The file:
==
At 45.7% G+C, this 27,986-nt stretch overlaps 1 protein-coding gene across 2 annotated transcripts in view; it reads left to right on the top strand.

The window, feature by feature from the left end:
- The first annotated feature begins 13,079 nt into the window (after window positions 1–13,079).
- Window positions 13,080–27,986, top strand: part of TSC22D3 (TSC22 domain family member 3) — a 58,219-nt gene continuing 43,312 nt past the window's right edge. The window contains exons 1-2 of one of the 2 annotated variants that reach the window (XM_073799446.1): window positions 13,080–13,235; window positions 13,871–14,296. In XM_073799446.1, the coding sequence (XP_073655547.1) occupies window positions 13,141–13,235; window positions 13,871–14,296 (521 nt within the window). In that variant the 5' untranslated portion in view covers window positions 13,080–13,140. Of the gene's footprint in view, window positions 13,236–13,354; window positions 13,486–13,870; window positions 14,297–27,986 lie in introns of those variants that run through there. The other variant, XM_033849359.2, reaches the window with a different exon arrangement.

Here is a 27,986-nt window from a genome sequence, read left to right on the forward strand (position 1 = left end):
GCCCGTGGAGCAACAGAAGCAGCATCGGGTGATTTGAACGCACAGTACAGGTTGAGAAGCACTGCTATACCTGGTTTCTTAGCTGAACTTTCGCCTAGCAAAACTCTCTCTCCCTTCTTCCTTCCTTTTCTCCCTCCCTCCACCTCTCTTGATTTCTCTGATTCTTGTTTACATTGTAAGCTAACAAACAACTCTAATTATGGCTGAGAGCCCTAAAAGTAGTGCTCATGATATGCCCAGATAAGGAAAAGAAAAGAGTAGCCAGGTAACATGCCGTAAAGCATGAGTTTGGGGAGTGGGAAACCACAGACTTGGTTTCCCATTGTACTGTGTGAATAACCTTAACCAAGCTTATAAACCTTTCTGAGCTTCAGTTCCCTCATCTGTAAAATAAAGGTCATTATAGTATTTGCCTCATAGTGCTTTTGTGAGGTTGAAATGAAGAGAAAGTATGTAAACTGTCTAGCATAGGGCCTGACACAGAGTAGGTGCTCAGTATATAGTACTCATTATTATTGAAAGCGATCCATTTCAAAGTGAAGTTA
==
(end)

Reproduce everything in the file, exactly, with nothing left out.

At 45.7% G+C, this 27,986-nt stretch overlaps 1 protein-coding gene across 2 annotated transcripts in view; it reads left to right on the top strand.

The window, feature by feature from the left end:
- The first annotated feature begins 13,079 nt into the window (after window positions 1–13,079).
- Window positions 13,080–27,986, top strand: part of TSC22D3 (TSC22 domain family member 3) — a 58,219-nt gene continuing 43,312 nt past the window's right edge. The window contains exons 1-2 of one of the 2 annotated variants that reach the window (XM_073799446.1): window positions 13,080–13,235; window positions 13,871–14,296. In XM_073799446.1, the coding sequence (XP_073655547.1) occupies window positions 13,141–13,235; window positions 13,871–14,296 (521 nt within the window). In that variant the 5' untranslated portion in view covers window positions 13,080–13,140. Of the gene's footprint in view, window positions 13,236–13,354; window positions 13,486–13,870; window positions 14,297–27,986 lie in introns of those variants that run through there. The other variant, XM_033849359.2, reaches the window with a different exon arrangement.

Here is a 27,986-nt window from a genome sequence, read left to right on the forward strand (position 1 = left end):
GCCCGTGGAGCAACAGAAGCAGCATCGGGTGATTTGAACGCACAGTACAGGTTGAGAAGCACTGCTATACCTGGTTTCTTAGCTGAACTTTCGCCTAGCAAAACTCTCTCTCCCTTCTTCCTTCCTTTTCTCCCTCCCTCCACCTCTCTTGATTTCTCTGATTCTTGTTTACATTGTAAGCTAACAAACAACTCTAATTATGGCTGAGAGCCCTAAAAGTAGTGCTCATGATATGCCCAGATAAGGAAAAGAAAAGAGTAGCCAGGTAACATGCCGTAAAGCATGAGTTTGGGGAGTGGGAAACCACAGACTTGGTTTCCCATTGTACTGTGTGAATAACCTTAACCAAGCTTATAAACCTTTCTGAGCTTCAGTTCCCTCATCTGTAAAATAAAGGTCATTATAGTATTTGCCTCATAGTGCTTTTGTGAGGTTGAAATGAAGAGAAAGTATGTAAACTGTCTAGCATAGGGCCTGACACAGAGTAGGTGCTCAGTATATAGTACTCATTATTATTGAAAGCGATCCATTTCAAAGTGAAGTTA